U.S. FDA Issues Emergency Authorization for Convalescent Plasma Treatment
An emergency use authorization (EUA) for investigational convalescent plasma for the treatment of COVID-19 disease in hospitalized patients was issued by the U.S. Food and Drug Administration.
The EUA authorizes the distribution of COVID-19 convalescent plasma in the U.S. and its administration by healthcare providers to treat suspected or laboratory-confirmed COVID-19 in hospitalized patients with COVID-19.
With the Mayo Clinic facilitating various study sites, over 70,000 patients have already been treated with convalescent plasma in 2020.
This announcement on August 23, 2020, is part of the agency’s ongoing efforts to fight the COVID-19 pandemic. Based on scientific evidence available, the FDA concluded, as outlined in its decision memorandum, ‘this product may be effective in treating COVID-19 and that the known and potential benefits of the product outweigh the known and potential risks of the product.’
Based on an evaluation of the EUA criteria and the totality of the available scientific evidence, the FDA’s Center for Biologics Evaluation and Research determined that the statutory criteria for issuing an EUA criteria were met.
The FDA determined that it is reasonable to believe that COVID-19 convalescent plasma may be effective in lessening the severity or shortening the length of COVID-19 illness in some hospitalized patients. The agency also determined that the known and potential benefits of the product, when used to treat COVID-19, outweigh the known and potential risks of the product and that that there are no adequate, approved, and available alternative treatments.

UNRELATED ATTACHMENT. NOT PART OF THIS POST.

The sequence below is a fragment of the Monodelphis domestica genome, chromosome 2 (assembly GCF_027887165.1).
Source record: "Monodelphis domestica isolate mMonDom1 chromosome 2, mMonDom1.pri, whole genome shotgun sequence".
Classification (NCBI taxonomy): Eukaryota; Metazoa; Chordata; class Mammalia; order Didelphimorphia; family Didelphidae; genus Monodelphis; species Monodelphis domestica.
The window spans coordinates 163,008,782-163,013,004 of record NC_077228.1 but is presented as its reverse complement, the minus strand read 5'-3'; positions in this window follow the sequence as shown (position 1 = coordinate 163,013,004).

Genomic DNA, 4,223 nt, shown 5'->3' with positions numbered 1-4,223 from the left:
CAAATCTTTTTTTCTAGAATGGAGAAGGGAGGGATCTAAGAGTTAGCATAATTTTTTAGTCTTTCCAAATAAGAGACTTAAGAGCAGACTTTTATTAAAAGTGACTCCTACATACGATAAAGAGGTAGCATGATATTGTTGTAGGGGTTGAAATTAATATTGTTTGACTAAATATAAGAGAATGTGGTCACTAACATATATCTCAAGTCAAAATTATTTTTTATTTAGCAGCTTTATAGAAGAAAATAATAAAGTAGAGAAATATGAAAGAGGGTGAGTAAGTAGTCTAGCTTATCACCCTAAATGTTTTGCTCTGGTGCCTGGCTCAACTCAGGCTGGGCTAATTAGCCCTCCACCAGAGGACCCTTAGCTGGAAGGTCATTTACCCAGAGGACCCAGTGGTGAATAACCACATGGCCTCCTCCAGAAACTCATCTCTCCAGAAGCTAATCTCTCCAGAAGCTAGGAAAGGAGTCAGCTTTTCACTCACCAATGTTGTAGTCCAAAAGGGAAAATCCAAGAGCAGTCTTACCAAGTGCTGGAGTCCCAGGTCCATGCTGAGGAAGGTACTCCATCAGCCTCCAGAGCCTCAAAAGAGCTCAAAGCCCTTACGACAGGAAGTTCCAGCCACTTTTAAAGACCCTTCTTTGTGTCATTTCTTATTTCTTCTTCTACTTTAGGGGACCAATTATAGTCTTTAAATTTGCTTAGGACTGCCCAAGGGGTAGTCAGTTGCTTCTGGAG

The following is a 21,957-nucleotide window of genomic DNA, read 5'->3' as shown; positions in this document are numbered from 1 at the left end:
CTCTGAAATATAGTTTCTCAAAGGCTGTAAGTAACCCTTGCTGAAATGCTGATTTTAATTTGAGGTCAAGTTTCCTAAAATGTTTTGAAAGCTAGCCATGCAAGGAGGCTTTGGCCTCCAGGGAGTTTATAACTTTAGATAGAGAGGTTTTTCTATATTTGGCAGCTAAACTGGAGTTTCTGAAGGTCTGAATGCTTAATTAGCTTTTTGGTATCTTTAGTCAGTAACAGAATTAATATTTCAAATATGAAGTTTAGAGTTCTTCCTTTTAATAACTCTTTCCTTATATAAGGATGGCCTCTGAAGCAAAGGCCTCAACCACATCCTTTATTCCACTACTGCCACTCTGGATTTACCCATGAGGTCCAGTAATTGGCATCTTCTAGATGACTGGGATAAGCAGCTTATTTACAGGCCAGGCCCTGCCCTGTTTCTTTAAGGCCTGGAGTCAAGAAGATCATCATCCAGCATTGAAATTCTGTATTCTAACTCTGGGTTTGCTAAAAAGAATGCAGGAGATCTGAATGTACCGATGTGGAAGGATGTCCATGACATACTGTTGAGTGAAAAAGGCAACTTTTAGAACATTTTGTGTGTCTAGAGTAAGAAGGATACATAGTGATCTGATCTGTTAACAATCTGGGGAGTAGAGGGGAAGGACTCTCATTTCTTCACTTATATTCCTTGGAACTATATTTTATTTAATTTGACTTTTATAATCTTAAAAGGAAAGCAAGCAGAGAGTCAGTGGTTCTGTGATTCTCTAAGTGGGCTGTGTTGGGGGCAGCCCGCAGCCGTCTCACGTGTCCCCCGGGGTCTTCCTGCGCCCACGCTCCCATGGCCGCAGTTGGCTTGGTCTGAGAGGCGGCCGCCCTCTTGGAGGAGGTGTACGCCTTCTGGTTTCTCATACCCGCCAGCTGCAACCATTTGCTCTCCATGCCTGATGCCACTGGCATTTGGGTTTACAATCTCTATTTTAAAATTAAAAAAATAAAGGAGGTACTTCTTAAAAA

Stephen M. Hahn, M.D., FDA Commissioner said in a press statement: “I am committed to releasing safe and potentially helpful treatments for COVID-19 as quickly as possible in order to save lives. We’re encouraged by the early promising data that we’ve seen about convalescent plasma.”
“The data from studies conducted this year shows that plasma from patients who’ve recovered from COVID-19 has the potential to help treat those who are suffering from the effects of getting this terrible virus.”
“At the same time, we will continue to work with researchers to continue randomized clinical trials to study the safety and effectiveness of convalescent plasma in treating patients infected with the novel coronavirus,” said Dr. Hahn.
This new EUA is not intended to replace randomized clinical trials and facilitating the enrollment of patients into any of the ongoing randomized clinical trials is critically important for the definitive demonstration of safety and efficacy of COVID-19 convalescent plasma.
The FDA continues to recommend that the designs of ongoing randomized clinical trials of COVID-19 convalescent plasma and other therapeutic agents remain unaltered, as COVID-19 convalescent plasma does not yet represent a new standard of care based on the currently available evidence.
The FDA initially facilitated access to convalescent plasma for treating COVID-19 by using pathways that included traditional clinical trials and emergency single-patient investigational new drug (IND) applications.
As the number of single-patient IND requests started to number in the hundreds on a daily basis, the FDA worked collaboratively with industry, academic, and government partners to implement an expanded access protocol to provide convalescent plasma to patients in need across the country via the national expanded access treatment protocol.
The EUA remains in effect until the termination of the declaration that circumstances exist justifying the authorization of the emergency use of drugs and biologics for the prevention and treatment of COVID-19. The EUA may be revised or revoked if it is determined the EUA no longer meets the statutory criteria for issuance.
The FDA is an agency within the U.S. Department of Health and Human Services, protects the public health by assuring the safety, effectiveness, and security of human and veterinary drugs, vaccines and other biological products for human use, and medical devices.
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